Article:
Send your poem to wildamorris [at] ameritech [dot] net (substitute the @ sign for “at” and a . for [dot], and don’t leave any spaces). Or you may send your poem in a message. Be sure provide your e-mail address. Submission of a poem gives permission for the poem to be posted on the blog, if it is a winner. The deadline is August 15.

Dorn Septet Challenge:

The Dorn Septet Challenge is open until September 15. The septet must reflect all the qualities of a Dorn septet as described in the June Challenge, and must have a minimum of three stanzas.

© 2010 Wilda Morris

Thursday, July 29, 2010

July Challenge Winner

Reason A. Poteet is the winner of the July poetry challenge, to write four short poems on a related theme, each representing a different season. Her haiku sequence invites us to view waterfalls in spring, summer, autumn and fall:

triplet series

riding the rapids
mom films from the shore
springtime cataracts

amusement park flume
summer's gonna-get-wet ride
no cam'ras allowed

windy fishing spot
autumn's cascade of leaves
fall at the falls

winter ice sculptor
dad picks his way to the top
frozen falls

-- Reason A. Poteet

Poteet shares many of her poems on her website at

The runner-up this month, Francis Toohey, submitted an evocative poem about what the hand does in each of the four seasons:

The Seasons

Winter/ My hand rings the bell--
the echo dissolves, the bell leaves its ghost in my palm.

Spring/ My hand lifts one finger, but the wind dissolves--
the finger folds back to my uncharted lines.

Summer/ My hand grasps a world, grim plum in my grip--
its flesh dissolves to free its single sleeping seed.

Autumn/ My hand counts the birthdays while ten fingers fly--
another year dissolves, weightless at each breath.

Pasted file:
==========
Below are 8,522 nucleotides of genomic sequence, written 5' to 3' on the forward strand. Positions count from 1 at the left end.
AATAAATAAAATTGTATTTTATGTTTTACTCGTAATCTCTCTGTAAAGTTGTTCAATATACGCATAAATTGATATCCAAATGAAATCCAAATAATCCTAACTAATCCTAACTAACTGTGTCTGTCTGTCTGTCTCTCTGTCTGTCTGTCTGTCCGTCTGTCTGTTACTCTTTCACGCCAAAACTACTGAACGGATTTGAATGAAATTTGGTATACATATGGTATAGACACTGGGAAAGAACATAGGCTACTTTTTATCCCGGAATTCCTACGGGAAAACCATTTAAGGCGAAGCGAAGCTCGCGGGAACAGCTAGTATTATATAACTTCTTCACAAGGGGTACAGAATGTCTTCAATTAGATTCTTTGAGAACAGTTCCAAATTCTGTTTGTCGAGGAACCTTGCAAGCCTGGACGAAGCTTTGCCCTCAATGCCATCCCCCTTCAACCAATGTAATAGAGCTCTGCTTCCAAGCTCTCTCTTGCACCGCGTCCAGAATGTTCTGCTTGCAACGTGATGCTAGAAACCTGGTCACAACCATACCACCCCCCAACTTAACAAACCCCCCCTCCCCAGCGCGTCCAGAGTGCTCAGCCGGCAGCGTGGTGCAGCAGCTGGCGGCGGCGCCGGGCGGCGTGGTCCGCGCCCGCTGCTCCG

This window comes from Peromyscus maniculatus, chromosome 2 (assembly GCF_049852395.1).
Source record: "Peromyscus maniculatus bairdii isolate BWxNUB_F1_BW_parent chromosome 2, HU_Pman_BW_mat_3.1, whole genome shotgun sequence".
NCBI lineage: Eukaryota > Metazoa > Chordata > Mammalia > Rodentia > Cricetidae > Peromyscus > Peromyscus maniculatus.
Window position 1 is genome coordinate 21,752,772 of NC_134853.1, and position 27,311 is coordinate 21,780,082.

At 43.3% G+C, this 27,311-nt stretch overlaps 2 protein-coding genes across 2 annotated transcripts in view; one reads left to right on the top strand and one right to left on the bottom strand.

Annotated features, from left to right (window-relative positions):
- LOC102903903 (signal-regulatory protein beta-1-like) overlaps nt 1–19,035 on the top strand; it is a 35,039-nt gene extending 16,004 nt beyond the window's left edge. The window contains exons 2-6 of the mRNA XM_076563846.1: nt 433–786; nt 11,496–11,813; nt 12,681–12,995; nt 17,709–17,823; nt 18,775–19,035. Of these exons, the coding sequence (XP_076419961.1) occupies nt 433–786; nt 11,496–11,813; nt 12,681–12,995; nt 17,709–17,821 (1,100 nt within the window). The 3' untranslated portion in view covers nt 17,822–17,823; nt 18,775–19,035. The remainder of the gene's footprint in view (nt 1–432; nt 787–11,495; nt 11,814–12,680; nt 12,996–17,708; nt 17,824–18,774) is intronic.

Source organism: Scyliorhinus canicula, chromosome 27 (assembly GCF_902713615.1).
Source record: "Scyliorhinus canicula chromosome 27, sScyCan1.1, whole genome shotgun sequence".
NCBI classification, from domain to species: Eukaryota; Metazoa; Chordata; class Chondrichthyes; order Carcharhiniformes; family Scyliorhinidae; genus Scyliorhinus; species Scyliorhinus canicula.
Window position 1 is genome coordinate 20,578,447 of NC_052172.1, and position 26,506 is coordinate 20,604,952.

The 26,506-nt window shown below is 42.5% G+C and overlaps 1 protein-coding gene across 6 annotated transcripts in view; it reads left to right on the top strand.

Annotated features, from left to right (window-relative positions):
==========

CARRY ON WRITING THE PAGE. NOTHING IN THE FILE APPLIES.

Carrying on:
-- Francis Toohey

Copyright on posted poems remains with the poets who wrote them.

Thanks to Katie Kingston, who judged the top poems for this month’s blog. Katie is an award-winning poet. Her books include In My Dreams, Neruda (in English), In My Dreams, Neruda (Spanish Edition) and El Rio de las Animas Perdidas en Purgatorio.

© 2010 Wilda Morris

Friday, July 2, 2010

July Poetry Challenge

William Marr who was born in China and lives in Illinois is a very prolific poet. He has published numerous books of poetry in his native Chinese, under the pen name of Fei Ma. He is quite well-known as a poet in Taiwan, Hong Kong and China. His work has even been included in textbooks on poetry in China. Marr has also published two books in English. His work has found homes in over one hundred anthologies. Most of Marr’s poems are short, concise and thought-provoking. Some are humorous. In addition to writing and translating poetry, Marr is a painter and sculptor. You can read many of Marr's poems in Chinese or English, and see some of his art work by clicking on the links to the right on this blog.

From 1969 until his retirement in 1999, Marr (who has a Ph.D. in Nuclear Engineering from the University of Wisconsin) did research in energy and environmental systems at Argonne National Laboratory.

In his book Autumn Window, Marr has a set of four poems about birds, each reflecting a season of the year.

Birds * Four Seasons


If you wish to know
the shortest distance
between two trees
on this bright, enchanting day
any of the small, swift birds
can tell you with their twitter

It’s not a straight line


At noon
struck by a flaming light
a small bird
plummets through
dense leafy shade

Until slowly awakening
to discover himself
standing on a tree
lush and luxuriant

All that can be green
is green


When did the eyes
become so blurry

A bird flying higher and higher
its own reflection in a pond
the smaller the clearer


The last thread of mist